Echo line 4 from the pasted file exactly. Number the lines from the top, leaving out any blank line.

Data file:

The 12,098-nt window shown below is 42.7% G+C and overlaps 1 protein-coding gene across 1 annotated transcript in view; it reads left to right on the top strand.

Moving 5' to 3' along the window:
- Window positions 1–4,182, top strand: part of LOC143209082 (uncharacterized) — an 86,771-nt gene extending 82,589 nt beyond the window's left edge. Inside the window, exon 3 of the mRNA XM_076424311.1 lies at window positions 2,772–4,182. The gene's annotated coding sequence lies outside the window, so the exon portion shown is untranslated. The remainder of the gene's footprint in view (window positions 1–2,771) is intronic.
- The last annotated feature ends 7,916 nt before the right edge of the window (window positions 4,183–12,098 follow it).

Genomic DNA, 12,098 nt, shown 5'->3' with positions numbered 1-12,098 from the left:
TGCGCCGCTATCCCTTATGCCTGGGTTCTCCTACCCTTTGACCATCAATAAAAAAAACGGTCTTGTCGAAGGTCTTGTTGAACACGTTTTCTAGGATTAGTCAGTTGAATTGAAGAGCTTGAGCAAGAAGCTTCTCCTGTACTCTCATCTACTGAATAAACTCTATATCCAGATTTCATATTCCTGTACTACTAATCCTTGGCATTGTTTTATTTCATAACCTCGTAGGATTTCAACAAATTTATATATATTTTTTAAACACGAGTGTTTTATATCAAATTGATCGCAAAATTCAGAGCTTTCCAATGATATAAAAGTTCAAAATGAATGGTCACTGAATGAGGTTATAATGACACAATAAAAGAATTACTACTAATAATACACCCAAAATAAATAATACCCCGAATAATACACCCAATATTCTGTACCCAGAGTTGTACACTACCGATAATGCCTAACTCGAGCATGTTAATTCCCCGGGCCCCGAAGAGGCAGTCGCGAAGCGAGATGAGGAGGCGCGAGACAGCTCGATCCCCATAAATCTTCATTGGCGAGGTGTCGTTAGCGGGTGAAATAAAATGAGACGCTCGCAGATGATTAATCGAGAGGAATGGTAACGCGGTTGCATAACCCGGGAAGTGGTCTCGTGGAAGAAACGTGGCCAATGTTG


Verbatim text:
- The last annotated feature ends 7,916 nt before the right edge of the window (window positions 4,183–12,098 follow it).